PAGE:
In the 1970s the UK was getting more friendly with Europe and many European towns had a 60 km/h (37 mph) speed limit often rigourously enforced by expensive police units. There were calls to increase the UK urban speed limit to the European level. A White Paper was published called, 'What Speed'. It reviewed urban speed limits and the conclusion was, at that time, that 37 mph was about average for most UK towns - but the government didn't want to spend out on enforcement. Answer was to maintain the 30 mph urban limit and most drivers would drive at the speed Europeans were forced to drive at.

Generally lowering speed limits lowers speeds, but not to the new limit, unless it is strongly enforced. Verified by Reg's street!

Reg Local

Original Poster:

2,536 posts

167 months

Saturday 13th June
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5 Tips to Stop You From Having an Accident:

https://youtu.be/-yJLv0MK_MU

Reg Local

Original Poster:

2,536 posts

167 months

Tuesday 16th June
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5 Tips For Driving Fast, Safely

https://youtu.be/UqyO2AGf2ug

Reg Local

Original Poster:

2,536 posts

167 months

Sunday 21st June
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5 Tips to Improve Your Cornering:

https://youtu.be/VFxSVl3wLVQ

Reg Local

Original Poster:

2,536 posts

167 months

Tuesday 23rd June
quotequote all
M2 Competition, Manual or M-DCT, which is best?

https://youtu.be/BD630v5Uv0E

Max_Torque

15,856 posts

176 months

Tuesday 23rd June
quotequote all
Reg Local said:
M2 Competition, Manual or M-DCT, which is best?

https://youtu.be/BD630v5Uv0E
I would have been interested to hear your Friends opinion on the DCT as well!

Reg Local

Original Poster:

2,536 posts

167 months

Tuesday 23rd June
quotequote all
Max_Torque said:
I would have been interested to hear your Friends opinion on the DCT as well!
He’s a little camera shy, but his previous car was an M4 with the DCT & his opinion was pretty much the same as mine.

RonaldMcDonaldAteMyCat

9,093 posts

54 months

Tuesday 23rd June
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What surprised me about the DCT in the M3 was how good it was as an automatic. I came from the ZF auto in the 140 and the DCT never felt rough by comparison. Low speed manoeuvrability was nice and easy, too.

Think overall I preferred using the gearstick to the wheel pedals to change if I was in manual mode and on a flowing road, but I did chop and change a bit on tighter roads.

Reg- can't remember whether I used the manual mode when we went out. Think I did but wouldn't swear to it.

Z064life

1,916 posts

207 months

Saturday 11th July
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I've really enjoyed these videos. There's so much great content and wisdom. Even though I've done one advanced driving course and will be doing more, some of the fundamental concepts (like vehicle balance) I'm aware of but it's great to see this in action (I've read your books). And there's lots more good content I've yet to watch.

EG on a single track road while I'd not bomb it down, the idea to stop in half the distance you see is easily forgotten and great wisdom. In that vid there was an oncoming car and the gap closed quickly despite the sensible speeds. Any faster would be a problem!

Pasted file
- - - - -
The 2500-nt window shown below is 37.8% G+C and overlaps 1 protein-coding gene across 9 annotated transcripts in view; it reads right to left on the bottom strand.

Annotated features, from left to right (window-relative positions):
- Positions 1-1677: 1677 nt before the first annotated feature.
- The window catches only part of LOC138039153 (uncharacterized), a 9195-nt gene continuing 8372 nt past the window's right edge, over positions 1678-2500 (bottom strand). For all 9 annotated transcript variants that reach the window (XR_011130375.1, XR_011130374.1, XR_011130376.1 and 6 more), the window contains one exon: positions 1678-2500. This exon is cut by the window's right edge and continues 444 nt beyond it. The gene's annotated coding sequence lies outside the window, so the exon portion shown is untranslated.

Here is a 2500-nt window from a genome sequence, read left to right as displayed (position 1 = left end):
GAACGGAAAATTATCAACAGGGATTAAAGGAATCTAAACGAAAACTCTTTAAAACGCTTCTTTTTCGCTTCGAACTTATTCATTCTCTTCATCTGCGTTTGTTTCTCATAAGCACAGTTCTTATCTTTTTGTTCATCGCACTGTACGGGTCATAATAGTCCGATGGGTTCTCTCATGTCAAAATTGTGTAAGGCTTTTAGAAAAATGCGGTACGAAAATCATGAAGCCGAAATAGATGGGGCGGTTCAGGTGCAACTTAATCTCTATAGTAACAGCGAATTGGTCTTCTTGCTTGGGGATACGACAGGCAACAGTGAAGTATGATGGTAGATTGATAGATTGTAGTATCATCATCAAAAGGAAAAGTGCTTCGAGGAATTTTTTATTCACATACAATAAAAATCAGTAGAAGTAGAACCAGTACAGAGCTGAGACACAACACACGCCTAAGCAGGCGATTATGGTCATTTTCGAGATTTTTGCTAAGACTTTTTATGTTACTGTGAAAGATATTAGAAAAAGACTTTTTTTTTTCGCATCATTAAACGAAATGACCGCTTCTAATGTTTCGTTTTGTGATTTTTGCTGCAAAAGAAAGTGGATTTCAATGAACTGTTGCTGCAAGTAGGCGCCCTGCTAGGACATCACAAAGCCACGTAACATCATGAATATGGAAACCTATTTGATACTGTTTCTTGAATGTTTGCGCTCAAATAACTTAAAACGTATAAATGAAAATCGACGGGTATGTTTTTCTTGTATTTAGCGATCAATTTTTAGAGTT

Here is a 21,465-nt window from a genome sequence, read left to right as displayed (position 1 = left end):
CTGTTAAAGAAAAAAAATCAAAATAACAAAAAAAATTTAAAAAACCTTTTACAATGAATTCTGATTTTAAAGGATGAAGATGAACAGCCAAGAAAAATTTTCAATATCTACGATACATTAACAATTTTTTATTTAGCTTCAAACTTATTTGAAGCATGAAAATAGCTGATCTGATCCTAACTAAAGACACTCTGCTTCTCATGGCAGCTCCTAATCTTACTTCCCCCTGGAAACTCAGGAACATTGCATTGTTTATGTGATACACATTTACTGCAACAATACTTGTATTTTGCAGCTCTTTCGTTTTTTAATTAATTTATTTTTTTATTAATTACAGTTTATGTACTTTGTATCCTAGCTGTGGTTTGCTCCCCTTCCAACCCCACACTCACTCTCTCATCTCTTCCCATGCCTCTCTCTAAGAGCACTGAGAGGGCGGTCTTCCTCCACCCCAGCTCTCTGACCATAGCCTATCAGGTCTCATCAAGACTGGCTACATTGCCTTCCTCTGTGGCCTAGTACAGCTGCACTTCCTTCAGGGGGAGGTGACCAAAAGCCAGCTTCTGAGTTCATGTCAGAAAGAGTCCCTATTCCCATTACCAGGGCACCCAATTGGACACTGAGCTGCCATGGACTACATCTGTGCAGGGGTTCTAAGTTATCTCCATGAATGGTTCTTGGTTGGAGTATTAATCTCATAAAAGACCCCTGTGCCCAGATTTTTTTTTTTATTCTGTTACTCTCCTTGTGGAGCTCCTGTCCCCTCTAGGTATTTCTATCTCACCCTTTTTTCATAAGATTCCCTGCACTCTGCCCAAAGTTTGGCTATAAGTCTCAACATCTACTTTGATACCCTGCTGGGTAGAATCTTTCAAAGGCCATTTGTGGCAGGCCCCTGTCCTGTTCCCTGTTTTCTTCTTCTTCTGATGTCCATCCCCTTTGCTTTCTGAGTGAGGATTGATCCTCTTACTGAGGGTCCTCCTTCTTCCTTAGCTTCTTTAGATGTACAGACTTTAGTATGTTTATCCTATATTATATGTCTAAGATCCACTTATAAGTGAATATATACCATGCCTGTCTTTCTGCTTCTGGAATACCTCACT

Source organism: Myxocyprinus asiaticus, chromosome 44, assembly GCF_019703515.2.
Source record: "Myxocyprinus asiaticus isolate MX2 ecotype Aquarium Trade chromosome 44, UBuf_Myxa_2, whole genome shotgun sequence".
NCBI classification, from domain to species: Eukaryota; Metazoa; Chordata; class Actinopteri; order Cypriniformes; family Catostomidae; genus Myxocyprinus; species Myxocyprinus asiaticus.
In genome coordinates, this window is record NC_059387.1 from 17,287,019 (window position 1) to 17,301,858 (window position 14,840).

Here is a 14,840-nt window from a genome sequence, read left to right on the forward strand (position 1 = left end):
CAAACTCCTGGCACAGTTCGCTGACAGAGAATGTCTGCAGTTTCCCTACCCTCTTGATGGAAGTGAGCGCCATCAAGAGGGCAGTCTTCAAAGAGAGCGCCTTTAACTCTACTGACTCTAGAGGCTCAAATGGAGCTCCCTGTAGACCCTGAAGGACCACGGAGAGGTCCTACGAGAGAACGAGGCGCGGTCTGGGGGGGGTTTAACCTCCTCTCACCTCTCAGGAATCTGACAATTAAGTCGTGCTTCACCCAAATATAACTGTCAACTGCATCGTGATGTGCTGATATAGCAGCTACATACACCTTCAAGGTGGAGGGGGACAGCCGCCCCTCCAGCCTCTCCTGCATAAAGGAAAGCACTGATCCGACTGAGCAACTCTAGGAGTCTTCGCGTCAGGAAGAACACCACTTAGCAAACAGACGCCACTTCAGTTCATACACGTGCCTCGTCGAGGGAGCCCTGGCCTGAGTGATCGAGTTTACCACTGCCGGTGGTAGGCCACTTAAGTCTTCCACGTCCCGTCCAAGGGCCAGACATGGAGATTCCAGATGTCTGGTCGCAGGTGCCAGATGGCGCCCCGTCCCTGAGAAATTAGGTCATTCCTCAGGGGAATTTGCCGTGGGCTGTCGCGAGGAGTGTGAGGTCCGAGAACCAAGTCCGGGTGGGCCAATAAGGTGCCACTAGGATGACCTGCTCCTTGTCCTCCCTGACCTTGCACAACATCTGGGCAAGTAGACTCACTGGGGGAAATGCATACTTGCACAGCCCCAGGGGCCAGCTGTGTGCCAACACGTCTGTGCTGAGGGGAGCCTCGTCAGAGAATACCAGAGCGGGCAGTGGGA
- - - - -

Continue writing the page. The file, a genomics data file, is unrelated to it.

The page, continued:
I'd love to see a video on spatial awareness, e.g. driving on tight single lane country roads where there's trees sticking out, etc.

These vids have also made me appreciate that advanced driving isn't about going as fast as possible but also about doing the same (or more) with less input.

I'd stress that when offsiding I would indicate and check my rear view mirrors because if there's a bike behind you, he or she may have the same idea (and being as small and quick as they are), they could get in your blindspot. I'm glad you also mentioned that just because a light is green does not mean you should check the road you are crossing, as I have seen near hospitals, there can be emergency vehicles on lights that won't be stopping, as you said!

Edited by Z064life on Saturday 11th July 11:12

Blakewater

3,594 posts

116 months

Tuesday 21st July
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Reg Local said:
Max_Torque said:
^^ really good video!

Be interested to know your opinion on blanket 20 limits? IMO, they don't work because 20 is so slow in a modern car in normal circumstances (ie typical area that used to be 30) that people don't do 20, ok, they don't do 30 either, but they are exceeding the limit, which further re-enforces in their head that it's "ok" to speed. (a bit like being able to do 85 on the M-Way, so effectively re-enforcing the normality of breaking the posted limit)
I live on a small housing estate on a road which loops round for about a mile from a main road. It’s a bus route with two primary and one secondary school, and lined with houses, driveways & the occasional shop.

The speed limit has always been 30mph on my road, and for good reason. As you can imagine, there are lots of cars parked on the road, loads of pedestrians, kids, cyclists, people queuing for buses, dogs etc. A classic 30mph road.

But a majority of drivers consistently failed to recognise the hazards & drove in excess of the 30 limit. 40 was pretty much the speed most drivers would be comfortable with, despite everything thats going on, night & day. There were a few accidents every year - usually child pedestrians. These are always horrible.

2 years ago, the Council dropped the speed limit to 20mph. It’s well signed, with plenty of repeaters.

Now, everyone drives at 30mph.

I’m much happier with that. 30 still suits the road & hazards, but 20 feels excessively slow. I tend to drive close to 20mph and I think I’m pretty much the only one who does, but the overall effect of the 20 limit has been to bring the speed of traffic down to where it should be for that road.

And accidents have reduced significantly. Those accidents which do occur now tend to be much less serious, so it’s had the desired effect. Seems difficult to argue with in my view.
I've got no desire to hoon around housing estates, but a lot of roads that have always been NSL have had their limits reduced to 50mph, 40mph or even 30mph which can feel very slow for them. So roads which you said could perhaps be taken at over the NSL because 60mph had never been set as a specific limit for them now have red ringed limits. Usually because of people carelessly hooning or being careless in some other way. Or to some extent there just seems to be a fashion for setting low limits, as even new major roads are often less than NSL now.